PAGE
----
Satisfied mind

Although Chris and I preform a lot of gospel songs, we don’t consider ourselves gospel performers. More generally, we don’t think of ourselves as Christian musicians, but only musicians who happen to be Christians. We leave our Christianity to manifest itself as the situation merits.

A couple of months ago we added the song "Satisfied Mind" to our repertoire. We’re very pleased with it, because even though we were inspired to do it by Darrell Scott’s version, it doesn’t sound like his or anyone else’s. It mostly fell into place as our own song when we started singing it, and we added some touches that we think are fine.

Here’s our version, as performed at the Kentucky Coffeetree Café this afternoon.

Here are the original lyrics.

How many times have you heard someone say
If I had his money I’d do things my way
But little they know that it’s so hard to find
One rich man in ten with a satisfied mind

Once I was winning in fortune and fame
Had all that I needed for a start in life’s game
Then suddenly it happened, I lost every dime
But I’m richer by far with a satisfied mind

Money can’t buy back your youth when you’re old
Or a friend when you’re lonesome, or a love that’s grown cold
And the wealthiest person is a pauper at times
Compared to the man with a satisfied mind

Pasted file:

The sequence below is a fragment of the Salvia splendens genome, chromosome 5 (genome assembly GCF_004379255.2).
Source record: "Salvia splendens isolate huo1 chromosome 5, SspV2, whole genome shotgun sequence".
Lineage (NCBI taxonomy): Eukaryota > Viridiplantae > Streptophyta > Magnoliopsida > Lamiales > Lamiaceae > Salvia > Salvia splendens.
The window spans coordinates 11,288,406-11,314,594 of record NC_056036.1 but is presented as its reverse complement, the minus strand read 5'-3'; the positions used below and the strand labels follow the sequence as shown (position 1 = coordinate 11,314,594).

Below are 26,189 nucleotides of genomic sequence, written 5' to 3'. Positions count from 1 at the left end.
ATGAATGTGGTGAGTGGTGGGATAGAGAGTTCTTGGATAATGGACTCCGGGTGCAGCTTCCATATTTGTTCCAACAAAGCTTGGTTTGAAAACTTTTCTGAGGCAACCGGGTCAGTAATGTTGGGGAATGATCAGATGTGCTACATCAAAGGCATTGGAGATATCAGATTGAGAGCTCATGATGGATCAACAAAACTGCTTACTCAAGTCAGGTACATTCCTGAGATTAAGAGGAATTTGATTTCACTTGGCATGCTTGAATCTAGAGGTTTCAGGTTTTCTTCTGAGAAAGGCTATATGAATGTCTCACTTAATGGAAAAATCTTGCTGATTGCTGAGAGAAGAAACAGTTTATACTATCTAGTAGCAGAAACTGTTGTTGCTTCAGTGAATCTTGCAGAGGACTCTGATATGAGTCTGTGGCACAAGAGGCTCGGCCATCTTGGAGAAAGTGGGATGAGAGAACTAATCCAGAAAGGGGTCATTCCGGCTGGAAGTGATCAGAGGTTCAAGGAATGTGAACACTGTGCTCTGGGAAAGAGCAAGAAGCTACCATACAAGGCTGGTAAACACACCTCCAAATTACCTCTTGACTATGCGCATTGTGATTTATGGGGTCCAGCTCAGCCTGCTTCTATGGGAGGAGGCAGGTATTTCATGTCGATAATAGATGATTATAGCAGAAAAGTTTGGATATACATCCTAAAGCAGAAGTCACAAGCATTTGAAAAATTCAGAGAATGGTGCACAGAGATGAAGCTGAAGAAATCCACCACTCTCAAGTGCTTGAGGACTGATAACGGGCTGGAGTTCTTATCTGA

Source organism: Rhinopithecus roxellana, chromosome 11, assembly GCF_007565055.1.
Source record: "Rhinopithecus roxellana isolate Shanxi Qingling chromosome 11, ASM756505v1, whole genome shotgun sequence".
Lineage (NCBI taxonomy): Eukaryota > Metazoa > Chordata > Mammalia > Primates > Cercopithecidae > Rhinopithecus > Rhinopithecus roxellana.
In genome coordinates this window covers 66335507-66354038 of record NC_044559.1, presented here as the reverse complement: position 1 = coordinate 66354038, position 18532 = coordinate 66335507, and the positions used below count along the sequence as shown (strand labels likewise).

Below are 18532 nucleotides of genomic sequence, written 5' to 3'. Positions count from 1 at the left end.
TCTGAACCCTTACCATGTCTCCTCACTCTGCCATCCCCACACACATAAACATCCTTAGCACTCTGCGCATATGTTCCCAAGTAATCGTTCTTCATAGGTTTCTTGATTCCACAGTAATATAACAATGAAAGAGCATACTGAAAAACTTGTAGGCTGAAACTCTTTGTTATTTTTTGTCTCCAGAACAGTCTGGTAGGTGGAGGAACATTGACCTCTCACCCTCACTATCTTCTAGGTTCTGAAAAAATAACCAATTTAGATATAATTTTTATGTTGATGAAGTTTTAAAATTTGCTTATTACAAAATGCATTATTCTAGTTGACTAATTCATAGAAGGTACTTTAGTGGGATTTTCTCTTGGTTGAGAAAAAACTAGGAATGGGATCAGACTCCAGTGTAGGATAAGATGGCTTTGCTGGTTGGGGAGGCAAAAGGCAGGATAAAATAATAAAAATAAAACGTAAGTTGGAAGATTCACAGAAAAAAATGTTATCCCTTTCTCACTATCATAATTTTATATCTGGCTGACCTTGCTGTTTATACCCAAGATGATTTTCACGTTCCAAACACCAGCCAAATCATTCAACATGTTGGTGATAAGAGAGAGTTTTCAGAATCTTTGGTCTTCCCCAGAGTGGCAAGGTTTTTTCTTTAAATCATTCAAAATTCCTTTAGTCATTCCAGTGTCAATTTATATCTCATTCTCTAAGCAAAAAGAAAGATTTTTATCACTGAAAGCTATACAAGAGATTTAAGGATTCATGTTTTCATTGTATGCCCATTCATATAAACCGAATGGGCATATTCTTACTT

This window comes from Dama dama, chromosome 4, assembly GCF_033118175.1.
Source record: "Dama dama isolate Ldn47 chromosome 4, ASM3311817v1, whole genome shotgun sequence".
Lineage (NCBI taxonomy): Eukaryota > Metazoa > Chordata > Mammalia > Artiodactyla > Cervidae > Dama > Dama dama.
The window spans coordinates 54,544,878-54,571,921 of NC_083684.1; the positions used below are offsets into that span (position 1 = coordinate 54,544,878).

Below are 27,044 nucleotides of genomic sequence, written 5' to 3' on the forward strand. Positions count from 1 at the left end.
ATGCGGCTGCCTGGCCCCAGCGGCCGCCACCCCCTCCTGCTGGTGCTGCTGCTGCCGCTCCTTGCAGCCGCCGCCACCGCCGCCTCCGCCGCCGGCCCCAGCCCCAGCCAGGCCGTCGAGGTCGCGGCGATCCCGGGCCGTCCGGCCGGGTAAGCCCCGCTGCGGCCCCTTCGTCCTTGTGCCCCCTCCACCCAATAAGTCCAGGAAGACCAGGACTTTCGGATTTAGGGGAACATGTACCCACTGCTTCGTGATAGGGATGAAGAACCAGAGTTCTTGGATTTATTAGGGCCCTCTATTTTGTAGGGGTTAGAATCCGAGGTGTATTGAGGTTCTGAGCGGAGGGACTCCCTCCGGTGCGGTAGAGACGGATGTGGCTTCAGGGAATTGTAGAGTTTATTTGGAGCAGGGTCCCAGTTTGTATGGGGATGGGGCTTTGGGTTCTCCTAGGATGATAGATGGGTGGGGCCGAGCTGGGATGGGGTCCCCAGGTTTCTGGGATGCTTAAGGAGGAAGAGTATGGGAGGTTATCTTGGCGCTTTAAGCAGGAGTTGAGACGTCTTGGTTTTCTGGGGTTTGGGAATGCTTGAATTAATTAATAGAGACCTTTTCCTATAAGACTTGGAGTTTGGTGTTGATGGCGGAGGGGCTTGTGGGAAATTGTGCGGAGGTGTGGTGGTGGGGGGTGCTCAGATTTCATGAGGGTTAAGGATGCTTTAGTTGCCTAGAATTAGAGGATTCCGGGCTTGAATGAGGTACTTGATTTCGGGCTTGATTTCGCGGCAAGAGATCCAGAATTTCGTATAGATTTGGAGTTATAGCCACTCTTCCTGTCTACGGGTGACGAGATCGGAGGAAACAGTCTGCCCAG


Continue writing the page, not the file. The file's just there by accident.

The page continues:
When this life is ended, my time has run out
My friends and my loved ones I’ll leave, there’s no doubt
But one thing for certain, when it comes my time
I’ll leave this old world with a satisfied mind

But one thing’s for certain, when it comes my time
I’ll leave this old world with a satisfied mind

Now to me that is a pure gospel song. And I wanted to do on WLJC-TV this past spring, the Christian station where we play occasionally. But I was a little edgy about it, because the song was missing an evangelical touchstone, namely the word "Jesus" somewhere.

I thought about on the three-hour drive to the TV station, and then it came to me. I asked Chris if he could handle this impromptu wording change in the last two lines:

But one thing’s for certain, since Jesus is mine
I’ll leave this old world with a satisfied mind

That’s how we did it then, and how we’ve done it since. And we like our arrangement so much that it is just about the only song we will repeat during an evening’s performance.
But now in theory we have the opposite problem, having added a mention of Jesus to a song that didn’t originally contain one. Should we sing it one way in Christian settings and the other in secular settings?

Well, we don’t. In fact, we sing lots of straight-ahead gospel songs in secular settings, because they are among some of the best we do.

We don’t tailor our message to our audience, or our audience to our message. We do take some care not to give unnecessary offense. We avoid rowdy songs when the audience is strait-laced. But we’ve also played the rowdier songs in a church setting, when we knew the audience would accept them. And we don’t stay away from gospel songs in a secular setting—but we don’t give a testimony in the middle, either.

Getting back to "Satisfied Mind," it gives me great pleasure to think that many unbelievers hear us sing that song, are drawn in by a message that any human being can relate to, and in those last two lines hear us give our reason for the hope that lies in us. They only hear it because we are singers who happen to be Christians, not because we are Christian singers.


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